Probing the frontier

Here are some of the observations and insights that were shared via Twitter this past week.

Quote via @karlpro

“@charlesjennings: Keynote at #AITD2012 classic quote of the day: “The toothpaste is out of the tube” re: social media in the workplace.” by @AnneBB

Why Sharing Makes Sense to Pleistocene Hunters and Digital Economies – via @eprenen

Bowles proposes that the Internet has created all sorts of digital resources that are as fugitive and difficult to own as wild game on the hoof. No one can really make a software program all by themselves (it takes a lot of people to make one), and it is difficult to own software privately (because it is so easily copied and therefore very expensive to “fence in” as private property).

Roger Schank: How to teach wisdom: induce colossal failure repeatedly

To put this another way, wisdom can be learned and so it can indeed be taught, but only if we are willing to re-conceptualize education.
We simply have to get over the idea of teaching wisdom as the transmission of information and we have to emphasize repeated tries and failure followed by reflection.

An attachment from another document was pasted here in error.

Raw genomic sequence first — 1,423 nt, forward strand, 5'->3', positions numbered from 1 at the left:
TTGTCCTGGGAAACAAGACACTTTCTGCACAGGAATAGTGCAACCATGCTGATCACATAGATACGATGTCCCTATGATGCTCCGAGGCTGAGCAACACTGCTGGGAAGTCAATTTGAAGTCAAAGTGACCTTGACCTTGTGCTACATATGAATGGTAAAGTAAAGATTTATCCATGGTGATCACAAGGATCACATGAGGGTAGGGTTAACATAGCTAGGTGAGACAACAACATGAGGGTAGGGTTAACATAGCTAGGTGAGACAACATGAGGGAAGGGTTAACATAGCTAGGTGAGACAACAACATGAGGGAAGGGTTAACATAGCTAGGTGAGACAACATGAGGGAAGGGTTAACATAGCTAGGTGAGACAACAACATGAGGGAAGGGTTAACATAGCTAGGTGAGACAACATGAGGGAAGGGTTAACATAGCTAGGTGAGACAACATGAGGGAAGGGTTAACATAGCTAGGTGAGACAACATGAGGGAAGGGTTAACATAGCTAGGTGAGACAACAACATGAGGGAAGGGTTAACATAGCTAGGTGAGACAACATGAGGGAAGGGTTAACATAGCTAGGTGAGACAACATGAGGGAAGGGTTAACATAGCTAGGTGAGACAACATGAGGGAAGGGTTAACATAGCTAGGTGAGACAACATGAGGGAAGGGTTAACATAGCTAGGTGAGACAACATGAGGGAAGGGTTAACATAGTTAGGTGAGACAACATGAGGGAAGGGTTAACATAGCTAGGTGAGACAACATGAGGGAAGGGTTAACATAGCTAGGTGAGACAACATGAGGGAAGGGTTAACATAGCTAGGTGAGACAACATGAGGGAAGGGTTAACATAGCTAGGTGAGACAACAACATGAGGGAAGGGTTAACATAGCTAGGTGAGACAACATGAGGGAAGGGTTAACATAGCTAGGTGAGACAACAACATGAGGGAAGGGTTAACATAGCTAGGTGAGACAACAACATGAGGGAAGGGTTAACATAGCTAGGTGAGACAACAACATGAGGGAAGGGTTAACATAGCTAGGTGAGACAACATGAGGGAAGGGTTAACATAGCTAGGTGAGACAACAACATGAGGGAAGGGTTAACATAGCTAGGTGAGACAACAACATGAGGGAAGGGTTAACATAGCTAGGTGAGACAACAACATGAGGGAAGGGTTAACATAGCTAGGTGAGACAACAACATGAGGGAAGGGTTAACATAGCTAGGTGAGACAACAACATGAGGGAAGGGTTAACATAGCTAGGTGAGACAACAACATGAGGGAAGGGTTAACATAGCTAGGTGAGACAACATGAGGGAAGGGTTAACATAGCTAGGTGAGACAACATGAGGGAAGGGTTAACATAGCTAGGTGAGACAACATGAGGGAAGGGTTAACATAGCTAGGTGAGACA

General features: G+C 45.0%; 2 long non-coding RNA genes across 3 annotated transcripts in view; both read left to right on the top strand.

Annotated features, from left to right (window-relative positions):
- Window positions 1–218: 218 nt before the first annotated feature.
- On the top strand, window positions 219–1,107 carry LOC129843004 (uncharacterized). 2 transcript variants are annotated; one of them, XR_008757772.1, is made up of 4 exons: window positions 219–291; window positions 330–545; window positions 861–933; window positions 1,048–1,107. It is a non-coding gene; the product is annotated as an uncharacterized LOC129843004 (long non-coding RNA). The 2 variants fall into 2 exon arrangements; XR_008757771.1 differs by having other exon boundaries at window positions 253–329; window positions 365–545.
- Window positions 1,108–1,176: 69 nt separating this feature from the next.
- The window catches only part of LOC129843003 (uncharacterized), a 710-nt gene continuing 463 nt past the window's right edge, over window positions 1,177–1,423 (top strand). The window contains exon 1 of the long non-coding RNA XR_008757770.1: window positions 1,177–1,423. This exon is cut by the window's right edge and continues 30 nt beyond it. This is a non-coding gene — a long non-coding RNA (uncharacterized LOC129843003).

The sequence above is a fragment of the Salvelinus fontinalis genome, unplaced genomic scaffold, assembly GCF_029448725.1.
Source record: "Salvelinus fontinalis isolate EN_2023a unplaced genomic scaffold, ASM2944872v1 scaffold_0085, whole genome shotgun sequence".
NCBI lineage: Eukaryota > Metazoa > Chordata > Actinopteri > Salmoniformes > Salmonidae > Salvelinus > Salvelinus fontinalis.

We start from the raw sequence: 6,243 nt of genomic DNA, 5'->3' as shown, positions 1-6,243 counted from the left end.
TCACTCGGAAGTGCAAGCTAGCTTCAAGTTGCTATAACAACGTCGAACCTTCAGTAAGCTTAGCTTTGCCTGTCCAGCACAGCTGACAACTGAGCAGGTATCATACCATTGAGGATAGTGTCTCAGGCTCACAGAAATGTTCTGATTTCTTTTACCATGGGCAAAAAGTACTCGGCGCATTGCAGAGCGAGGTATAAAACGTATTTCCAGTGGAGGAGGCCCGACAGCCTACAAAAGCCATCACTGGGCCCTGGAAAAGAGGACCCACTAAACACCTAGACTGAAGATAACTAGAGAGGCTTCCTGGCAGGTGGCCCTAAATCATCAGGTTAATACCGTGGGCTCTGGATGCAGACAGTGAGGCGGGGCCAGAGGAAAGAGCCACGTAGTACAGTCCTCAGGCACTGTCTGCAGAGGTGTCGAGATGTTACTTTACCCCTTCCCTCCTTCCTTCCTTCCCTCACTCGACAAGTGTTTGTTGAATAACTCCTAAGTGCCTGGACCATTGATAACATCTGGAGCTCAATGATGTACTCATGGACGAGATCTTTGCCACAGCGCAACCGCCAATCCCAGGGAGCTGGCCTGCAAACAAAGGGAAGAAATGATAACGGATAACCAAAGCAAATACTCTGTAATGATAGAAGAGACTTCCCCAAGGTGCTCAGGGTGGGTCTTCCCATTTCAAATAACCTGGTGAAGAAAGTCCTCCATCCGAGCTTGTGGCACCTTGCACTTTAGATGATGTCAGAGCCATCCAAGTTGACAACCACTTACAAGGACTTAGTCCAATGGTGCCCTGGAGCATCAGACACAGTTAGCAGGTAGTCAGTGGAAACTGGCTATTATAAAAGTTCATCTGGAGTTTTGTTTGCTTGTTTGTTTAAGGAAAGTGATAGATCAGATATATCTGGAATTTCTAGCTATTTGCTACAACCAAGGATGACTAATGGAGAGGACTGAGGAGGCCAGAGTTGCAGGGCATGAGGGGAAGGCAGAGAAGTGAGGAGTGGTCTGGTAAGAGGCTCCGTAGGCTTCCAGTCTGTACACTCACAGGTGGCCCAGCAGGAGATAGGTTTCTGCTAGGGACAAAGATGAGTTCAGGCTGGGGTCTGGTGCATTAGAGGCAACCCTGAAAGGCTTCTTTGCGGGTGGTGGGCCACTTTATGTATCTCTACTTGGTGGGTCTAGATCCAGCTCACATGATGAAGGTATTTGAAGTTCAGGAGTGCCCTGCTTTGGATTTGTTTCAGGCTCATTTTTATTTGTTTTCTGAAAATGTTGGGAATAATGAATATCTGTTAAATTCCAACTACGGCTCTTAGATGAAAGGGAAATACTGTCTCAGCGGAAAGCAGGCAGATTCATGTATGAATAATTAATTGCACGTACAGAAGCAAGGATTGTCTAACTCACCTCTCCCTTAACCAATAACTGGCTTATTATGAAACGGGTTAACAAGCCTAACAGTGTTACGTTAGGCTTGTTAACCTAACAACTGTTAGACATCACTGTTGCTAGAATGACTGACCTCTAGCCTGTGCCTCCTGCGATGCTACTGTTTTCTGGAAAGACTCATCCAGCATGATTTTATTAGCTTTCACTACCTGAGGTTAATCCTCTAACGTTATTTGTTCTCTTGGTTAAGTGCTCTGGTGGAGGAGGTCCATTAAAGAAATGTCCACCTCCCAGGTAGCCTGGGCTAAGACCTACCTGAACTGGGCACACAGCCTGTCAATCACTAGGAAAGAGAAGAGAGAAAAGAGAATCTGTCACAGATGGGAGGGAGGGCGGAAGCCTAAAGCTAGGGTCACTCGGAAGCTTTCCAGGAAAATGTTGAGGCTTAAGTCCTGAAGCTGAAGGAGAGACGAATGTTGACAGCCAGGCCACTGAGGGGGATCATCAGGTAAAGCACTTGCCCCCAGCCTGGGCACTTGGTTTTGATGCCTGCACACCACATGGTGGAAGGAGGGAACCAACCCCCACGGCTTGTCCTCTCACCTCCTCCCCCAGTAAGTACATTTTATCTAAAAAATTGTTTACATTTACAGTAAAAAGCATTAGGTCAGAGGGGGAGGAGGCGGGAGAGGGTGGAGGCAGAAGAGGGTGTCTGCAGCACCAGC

The path to productivity is not a new assistant or PM software. It’s these 4 shared characteristics. – via @sardire

1. They have a life.
2. They take breaks.
3. They’ve often worked in several different industries.
4. They have great outside collaborators.

@TimKastelle – 3 critical lessons on innovation in a changing business environment

It’s hard to fit new innovations into old business models
You have to break connections to make room for your new ideas
Optimising when your environment is changing is very dangerous

@MITSMR – 54% of 4,000+ senior managers favor new business models over new products & services for future competitive advantage.

What do executives need to know about business model innovation?
Business model innovation can consist of adding new activities, linking activities in novel ways or changing which party performs an activity.
Novelty, lock-in, complementarities and efficiency are four major business model value drivers.
Within organizations, business model choices often go unchallenged for a long time.

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